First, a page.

Our fathers had much to say about stillness, and by stillness they meant the absence of motion or the absence of noise or both.
They felt that they must be still for at least a part of the day, or that day would be wasted. God can be known in the tumult of the world if His providence has for the time placed us there, but He is known best in the silence. So they held, and so the sacred Scriptures declare.
(A.W. Tozer, God Tells the Man Who Cares)
The Scriptures do insist on the value of silence in worship, but we seem to fear it. A worship service that is nothing more than an unbroken chain of vocalisations seems like an assault on the ears, to say nothing of the worshipping heart. True worship requires some silence to think, confess, respond, admire. Having a human windmill behind the pulpit giving us a play-by-play of every moment in the service is distracting, to say the least. I’ve written before on the strange habit of making worship into a charge from beginning to end.
We might face an opposite error, in our effort to restore some contemplativeness to worship. We might introduce silence in an arbitrary fashion. Silence in the wrong place is not quietening; it is merely awkward. Instead of using the silence to contemplate, we might merely contemplate the silence, and become even more aware of small noises. Instead of directing the gaze of the soul to God, we might become intensely aware of ourselves, so that we do not break the silence.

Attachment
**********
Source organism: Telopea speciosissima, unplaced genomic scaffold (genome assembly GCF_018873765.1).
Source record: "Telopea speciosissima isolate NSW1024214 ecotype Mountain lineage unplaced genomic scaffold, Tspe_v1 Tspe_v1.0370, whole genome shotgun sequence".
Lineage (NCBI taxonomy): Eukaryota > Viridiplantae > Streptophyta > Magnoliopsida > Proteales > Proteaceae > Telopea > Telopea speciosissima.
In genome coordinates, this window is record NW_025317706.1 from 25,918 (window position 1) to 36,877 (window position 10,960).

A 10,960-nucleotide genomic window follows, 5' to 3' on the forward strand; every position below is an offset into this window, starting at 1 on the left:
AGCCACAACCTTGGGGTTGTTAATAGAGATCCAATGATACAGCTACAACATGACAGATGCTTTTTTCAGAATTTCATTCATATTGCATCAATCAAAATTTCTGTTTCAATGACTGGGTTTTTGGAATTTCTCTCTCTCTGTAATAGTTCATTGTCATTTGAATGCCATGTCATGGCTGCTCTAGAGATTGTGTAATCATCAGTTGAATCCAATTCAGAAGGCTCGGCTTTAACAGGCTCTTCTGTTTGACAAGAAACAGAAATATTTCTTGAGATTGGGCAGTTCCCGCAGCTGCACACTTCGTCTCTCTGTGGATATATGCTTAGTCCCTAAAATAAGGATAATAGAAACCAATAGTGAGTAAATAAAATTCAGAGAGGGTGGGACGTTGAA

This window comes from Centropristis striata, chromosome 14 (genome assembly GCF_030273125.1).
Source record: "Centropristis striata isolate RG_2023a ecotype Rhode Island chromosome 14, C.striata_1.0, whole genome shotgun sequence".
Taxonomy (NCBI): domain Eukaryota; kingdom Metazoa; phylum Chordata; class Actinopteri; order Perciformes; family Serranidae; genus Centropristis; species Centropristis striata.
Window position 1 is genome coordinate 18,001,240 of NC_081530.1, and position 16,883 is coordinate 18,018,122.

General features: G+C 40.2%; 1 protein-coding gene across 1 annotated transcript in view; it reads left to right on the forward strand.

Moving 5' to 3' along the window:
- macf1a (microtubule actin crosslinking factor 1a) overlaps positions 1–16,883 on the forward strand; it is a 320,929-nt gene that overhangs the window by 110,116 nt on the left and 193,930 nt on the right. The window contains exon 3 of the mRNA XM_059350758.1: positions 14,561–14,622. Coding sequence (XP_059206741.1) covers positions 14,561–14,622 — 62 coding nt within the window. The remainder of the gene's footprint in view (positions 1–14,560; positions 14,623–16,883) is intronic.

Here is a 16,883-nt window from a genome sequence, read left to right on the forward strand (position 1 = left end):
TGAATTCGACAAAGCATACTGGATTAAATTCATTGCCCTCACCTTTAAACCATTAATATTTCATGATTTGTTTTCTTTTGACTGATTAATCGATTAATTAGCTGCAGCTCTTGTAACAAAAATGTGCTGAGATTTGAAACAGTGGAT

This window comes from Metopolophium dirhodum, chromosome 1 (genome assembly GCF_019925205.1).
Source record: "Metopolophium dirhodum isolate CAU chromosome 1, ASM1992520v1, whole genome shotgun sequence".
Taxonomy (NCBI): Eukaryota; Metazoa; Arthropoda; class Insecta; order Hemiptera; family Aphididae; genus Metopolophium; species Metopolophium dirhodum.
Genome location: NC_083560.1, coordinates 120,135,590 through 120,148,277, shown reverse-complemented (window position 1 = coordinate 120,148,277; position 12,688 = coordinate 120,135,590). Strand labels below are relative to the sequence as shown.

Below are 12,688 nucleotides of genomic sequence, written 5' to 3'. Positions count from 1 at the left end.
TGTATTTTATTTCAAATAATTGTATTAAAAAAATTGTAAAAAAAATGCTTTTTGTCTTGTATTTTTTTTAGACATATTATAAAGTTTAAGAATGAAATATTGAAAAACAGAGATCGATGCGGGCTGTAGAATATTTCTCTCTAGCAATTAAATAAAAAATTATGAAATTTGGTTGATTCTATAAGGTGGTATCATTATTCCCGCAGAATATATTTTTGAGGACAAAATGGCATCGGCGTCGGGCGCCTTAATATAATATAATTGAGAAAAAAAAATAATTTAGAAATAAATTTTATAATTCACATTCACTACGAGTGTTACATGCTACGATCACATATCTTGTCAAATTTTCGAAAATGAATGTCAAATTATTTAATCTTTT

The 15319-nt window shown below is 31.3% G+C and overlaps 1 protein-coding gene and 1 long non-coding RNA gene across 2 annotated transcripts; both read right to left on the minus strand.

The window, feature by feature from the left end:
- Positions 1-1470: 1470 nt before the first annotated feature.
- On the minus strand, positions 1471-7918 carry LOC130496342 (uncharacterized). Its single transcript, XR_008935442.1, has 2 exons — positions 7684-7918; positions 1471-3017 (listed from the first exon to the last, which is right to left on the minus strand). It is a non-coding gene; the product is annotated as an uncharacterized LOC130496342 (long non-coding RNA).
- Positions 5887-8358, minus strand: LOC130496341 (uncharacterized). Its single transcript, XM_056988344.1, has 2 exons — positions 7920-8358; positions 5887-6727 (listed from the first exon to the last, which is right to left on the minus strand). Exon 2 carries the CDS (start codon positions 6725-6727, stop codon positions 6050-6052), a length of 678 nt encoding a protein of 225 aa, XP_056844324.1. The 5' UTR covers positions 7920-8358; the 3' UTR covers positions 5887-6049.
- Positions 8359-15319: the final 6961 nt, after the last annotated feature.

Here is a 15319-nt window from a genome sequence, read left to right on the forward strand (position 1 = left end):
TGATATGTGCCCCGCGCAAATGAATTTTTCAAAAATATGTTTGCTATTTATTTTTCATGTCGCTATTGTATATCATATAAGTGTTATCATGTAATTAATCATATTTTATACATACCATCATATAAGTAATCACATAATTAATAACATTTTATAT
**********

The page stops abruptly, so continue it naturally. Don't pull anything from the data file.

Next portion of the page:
Silence should be natural. Sometimes it might be in slightly longer pauses between elements. Instead of rushing to fill every possible gap with a breezy, chirpy commentary, we might allow a few moments after a song has been sung before moving on. Sometimes it might be during a public prayer, in which the speaker addresses God with natural pauses for thought and admiration, instead of a strange, unpunctuated monologue found nowhere else on earth. Sometimes it might be allowing the congregation’s restlessness to fade before beginning the call to worship, or the reading of Scripture. Sometimes, it might be a minute’s silence after a sermon, to read over the text, pray and make applications, commitments and confessions where necessary. Perhaps it might be in a moment’s silent prayer before or after the service.
However it is done, we need to give worshipping hearts time to worship, and give restless hearts time to squirm their way into disciplined silence. From there, perhaps they too will worship.
Within the Holy Place
His priest am I, before Him day and night,
Within His Holy Place;
And death, and life, and all things dark and bright,
I spread before His Face.
Rejoicing with His joy, yet ever still,
For silence is my song;
My work to bend beneath His blessed will,
All day, and all night long—
For ever holding with Him converse sweet,
Yet speechless, for my gladness is complete.
Gerhard Tersteegen (1697-1769)